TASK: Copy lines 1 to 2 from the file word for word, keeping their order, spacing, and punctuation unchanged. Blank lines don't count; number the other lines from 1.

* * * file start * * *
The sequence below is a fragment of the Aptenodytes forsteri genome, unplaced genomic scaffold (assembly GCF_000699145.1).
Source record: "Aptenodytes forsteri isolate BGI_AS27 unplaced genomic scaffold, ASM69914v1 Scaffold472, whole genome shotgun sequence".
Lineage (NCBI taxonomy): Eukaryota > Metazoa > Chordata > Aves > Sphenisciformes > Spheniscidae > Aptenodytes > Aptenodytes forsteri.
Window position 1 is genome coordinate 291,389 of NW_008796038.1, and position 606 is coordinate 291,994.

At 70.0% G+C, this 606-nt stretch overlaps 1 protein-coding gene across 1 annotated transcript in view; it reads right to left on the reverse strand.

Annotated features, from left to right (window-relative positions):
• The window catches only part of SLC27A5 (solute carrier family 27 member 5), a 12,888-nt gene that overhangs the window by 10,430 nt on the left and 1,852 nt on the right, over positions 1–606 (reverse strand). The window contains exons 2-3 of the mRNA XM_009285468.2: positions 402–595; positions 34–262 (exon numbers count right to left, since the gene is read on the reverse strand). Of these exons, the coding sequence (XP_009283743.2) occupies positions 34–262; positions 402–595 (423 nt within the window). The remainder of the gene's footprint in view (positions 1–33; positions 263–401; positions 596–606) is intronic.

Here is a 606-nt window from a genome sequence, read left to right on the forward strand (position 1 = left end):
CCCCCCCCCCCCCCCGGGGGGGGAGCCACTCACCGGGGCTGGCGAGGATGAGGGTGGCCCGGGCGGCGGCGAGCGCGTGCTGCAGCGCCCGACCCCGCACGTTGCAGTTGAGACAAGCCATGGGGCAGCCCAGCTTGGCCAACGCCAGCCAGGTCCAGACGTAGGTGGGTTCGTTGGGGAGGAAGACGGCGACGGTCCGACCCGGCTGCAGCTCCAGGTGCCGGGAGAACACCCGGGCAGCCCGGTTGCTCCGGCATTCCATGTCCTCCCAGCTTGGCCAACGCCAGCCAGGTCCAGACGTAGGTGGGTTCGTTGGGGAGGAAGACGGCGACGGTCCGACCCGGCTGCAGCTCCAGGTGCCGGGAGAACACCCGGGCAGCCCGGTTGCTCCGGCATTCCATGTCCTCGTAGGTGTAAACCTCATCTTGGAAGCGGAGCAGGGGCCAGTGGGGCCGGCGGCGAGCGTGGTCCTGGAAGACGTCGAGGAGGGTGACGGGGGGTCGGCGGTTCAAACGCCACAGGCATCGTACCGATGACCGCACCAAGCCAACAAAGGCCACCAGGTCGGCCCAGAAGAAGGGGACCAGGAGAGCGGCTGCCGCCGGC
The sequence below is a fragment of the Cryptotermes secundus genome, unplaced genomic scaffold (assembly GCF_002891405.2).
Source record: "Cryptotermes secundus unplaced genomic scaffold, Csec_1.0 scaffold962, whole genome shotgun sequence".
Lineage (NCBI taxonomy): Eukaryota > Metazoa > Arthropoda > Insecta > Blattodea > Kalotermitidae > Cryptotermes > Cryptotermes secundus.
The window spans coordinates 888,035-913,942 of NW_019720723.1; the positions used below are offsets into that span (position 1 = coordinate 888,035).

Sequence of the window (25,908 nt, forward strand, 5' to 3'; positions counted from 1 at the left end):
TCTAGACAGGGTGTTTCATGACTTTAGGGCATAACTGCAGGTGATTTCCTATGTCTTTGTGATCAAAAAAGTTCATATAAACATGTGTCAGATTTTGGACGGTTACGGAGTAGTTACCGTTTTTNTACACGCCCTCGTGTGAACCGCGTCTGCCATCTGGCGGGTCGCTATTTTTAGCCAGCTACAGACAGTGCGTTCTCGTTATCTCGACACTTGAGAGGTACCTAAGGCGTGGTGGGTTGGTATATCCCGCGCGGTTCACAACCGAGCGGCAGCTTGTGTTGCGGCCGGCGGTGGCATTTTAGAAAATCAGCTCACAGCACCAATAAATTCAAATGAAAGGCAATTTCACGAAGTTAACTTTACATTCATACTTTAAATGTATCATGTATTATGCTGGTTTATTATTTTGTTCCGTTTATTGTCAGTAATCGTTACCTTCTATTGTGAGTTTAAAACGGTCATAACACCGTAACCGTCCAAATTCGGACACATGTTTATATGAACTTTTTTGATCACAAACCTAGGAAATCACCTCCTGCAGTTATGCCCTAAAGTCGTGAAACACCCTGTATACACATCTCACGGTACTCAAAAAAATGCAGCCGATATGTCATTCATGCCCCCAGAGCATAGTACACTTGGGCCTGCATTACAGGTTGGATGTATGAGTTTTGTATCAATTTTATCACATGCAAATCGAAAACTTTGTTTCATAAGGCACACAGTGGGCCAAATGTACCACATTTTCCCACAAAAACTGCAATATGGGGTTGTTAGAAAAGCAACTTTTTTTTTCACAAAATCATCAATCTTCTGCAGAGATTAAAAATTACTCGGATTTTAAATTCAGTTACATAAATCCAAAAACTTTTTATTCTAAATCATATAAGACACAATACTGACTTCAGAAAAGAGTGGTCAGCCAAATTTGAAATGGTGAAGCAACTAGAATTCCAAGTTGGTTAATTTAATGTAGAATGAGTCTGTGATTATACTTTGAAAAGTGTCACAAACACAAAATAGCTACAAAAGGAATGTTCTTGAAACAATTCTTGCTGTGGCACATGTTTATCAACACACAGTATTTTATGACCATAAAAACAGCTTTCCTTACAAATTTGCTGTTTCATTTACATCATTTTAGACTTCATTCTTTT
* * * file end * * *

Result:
The sequence below is a fragment of the Aptenodytes forsteri genome, unplaced genomic scaffold (assembly GCF_000699145.1).
Source record: "Aptenodytes forsteri isolate BGI_AS27 unplaced genomic scaffold, ASM69914v1 Scaffold472, whole genome shotgun sequence".